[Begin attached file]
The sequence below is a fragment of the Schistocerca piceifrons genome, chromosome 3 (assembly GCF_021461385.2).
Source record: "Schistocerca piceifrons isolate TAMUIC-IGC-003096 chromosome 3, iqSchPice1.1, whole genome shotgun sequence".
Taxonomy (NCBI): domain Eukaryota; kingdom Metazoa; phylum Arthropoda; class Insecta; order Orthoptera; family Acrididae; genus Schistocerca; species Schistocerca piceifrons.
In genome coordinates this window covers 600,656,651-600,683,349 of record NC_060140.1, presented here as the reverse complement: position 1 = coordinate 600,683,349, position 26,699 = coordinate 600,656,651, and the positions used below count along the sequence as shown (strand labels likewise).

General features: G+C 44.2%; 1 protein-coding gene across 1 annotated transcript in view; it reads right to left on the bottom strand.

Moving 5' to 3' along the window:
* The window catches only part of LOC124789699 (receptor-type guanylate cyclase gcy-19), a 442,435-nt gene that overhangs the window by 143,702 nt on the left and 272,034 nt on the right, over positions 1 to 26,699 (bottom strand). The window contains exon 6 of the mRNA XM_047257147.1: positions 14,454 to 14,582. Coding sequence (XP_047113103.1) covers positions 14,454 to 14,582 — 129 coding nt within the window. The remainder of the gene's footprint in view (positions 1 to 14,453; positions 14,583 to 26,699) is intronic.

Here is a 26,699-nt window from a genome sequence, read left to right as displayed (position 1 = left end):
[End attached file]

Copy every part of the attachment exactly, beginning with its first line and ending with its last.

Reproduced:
The sequence below is a fragment of the Schistocerca piceifrons genome, chromosome 3 (assembly GCF_021461385.2).
Source record: "Schistocerca piceifrons isolate TAMUIC-IGC-003096 chromosome 3, iqSchPice1.1, whole genome shotgun sequence".
Taxonomy (NCBI): domain Eukaryota; kingdom Metazoa; phylum Arthropoda; class Insecta; order Orthoptera; family Acrididae; genus Schistocerca; species Schistocerca piceifrons.
In genome coordinates this window covers 600,656,651-600,683,349 of record NC_060140.1, presented here as the reverse complement: position 1 = coordinate 600,683,349, position 26,699 = coordinate 600,656,651, and the positions used below count along the sequence as shown (strand labels likewise).

General features: G+C 44.2%; 1 protein-coding gene across 1 annotated transcript in view; it reads right to left on the bottom strand.

Moving 5' to 3' along the window:
* The window catches only part of LOC124789699 (receptor-type guanylate cyclase gcy-19), a 442,435-nt gene that overhangs the window by 143,702 nt on the left and 272,034 nt on the right, over positions 1 to 26,699 (bottom strand). The window contains exon 6 of the mRNA XM_047257147.1: positions 14,454 to 14,582. Coding sequence (XP_047113103.1) covers positions 14,454 to 14,582 — 129 coding nt within the window. The remainder of the gene's footprint in view (positions 1 to 14,453; positions 14,583 to 26,699) is intronic.

Here is a 26,699-nt window from a genome sequence, read left to right as displayed (position 1 = left end):